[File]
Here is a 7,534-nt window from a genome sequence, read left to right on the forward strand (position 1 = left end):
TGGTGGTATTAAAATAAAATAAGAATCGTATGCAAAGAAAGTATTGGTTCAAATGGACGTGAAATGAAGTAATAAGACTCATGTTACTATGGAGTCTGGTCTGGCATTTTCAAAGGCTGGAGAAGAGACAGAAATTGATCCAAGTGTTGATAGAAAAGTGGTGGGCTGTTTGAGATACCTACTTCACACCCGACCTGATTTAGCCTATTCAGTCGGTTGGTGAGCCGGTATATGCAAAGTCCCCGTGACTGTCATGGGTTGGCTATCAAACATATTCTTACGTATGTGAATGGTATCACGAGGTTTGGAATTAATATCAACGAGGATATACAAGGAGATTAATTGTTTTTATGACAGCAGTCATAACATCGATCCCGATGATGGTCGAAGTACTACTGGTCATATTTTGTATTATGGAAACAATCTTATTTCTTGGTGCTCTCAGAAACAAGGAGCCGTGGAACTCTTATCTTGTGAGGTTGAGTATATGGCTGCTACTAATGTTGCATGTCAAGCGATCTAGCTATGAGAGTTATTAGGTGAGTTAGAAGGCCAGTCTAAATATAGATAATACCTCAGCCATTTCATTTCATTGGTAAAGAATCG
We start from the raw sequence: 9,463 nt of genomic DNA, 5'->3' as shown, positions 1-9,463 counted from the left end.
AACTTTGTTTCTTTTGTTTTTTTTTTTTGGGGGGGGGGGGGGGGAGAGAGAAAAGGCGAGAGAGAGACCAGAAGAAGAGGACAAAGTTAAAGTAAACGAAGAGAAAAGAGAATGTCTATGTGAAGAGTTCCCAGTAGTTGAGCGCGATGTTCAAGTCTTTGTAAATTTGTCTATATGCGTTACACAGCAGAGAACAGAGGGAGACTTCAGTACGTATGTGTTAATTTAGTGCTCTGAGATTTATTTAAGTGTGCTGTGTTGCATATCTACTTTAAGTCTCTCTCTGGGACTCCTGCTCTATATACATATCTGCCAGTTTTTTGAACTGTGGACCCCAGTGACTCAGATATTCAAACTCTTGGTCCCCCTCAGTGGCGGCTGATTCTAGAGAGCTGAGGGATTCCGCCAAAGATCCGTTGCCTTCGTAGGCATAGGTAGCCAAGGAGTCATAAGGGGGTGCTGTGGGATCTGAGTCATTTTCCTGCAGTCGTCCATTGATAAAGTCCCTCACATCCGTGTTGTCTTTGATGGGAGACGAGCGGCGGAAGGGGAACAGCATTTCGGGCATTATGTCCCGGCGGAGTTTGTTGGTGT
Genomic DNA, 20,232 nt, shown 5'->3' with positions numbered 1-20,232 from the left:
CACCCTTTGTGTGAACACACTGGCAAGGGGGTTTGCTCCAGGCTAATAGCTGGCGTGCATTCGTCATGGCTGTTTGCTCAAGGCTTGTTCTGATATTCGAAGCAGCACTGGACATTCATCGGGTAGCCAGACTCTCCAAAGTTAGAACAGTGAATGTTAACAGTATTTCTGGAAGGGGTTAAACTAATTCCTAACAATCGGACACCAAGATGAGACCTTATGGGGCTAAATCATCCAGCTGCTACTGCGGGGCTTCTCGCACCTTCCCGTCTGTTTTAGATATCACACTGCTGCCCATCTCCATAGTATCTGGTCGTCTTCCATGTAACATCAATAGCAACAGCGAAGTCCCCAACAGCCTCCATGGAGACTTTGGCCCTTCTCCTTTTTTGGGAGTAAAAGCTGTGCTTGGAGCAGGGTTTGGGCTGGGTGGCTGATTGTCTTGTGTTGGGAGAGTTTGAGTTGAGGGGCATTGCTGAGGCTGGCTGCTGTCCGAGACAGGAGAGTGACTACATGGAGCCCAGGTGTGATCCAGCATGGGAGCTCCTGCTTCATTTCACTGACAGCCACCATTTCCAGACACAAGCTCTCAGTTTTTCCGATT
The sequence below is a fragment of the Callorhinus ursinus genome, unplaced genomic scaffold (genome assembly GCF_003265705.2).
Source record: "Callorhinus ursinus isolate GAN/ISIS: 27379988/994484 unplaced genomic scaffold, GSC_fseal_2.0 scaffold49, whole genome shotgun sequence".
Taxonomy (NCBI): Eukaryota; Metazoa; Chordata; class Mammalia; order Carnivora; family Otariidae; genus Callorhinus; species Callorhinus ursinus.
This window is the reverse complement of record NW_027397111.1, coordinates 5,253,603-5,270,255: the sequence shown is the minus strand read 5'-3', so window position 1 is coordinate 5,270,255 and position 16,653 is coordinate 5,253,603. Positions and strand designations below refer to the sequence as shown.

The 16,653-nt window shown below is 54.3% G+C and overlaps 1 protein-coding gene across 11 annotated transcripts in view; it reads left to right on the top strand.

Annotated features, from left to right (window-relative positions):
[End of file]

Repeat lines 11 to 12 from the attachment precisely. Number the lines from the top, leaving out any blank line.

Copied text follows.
The 16,653-nt window shown below is 54.3% G+C and overlaps 1 protein-coding gene across 11 annotated transcripts in view; it reads left to right on the top strand.

Annotated features, from left to right (window-relative positions):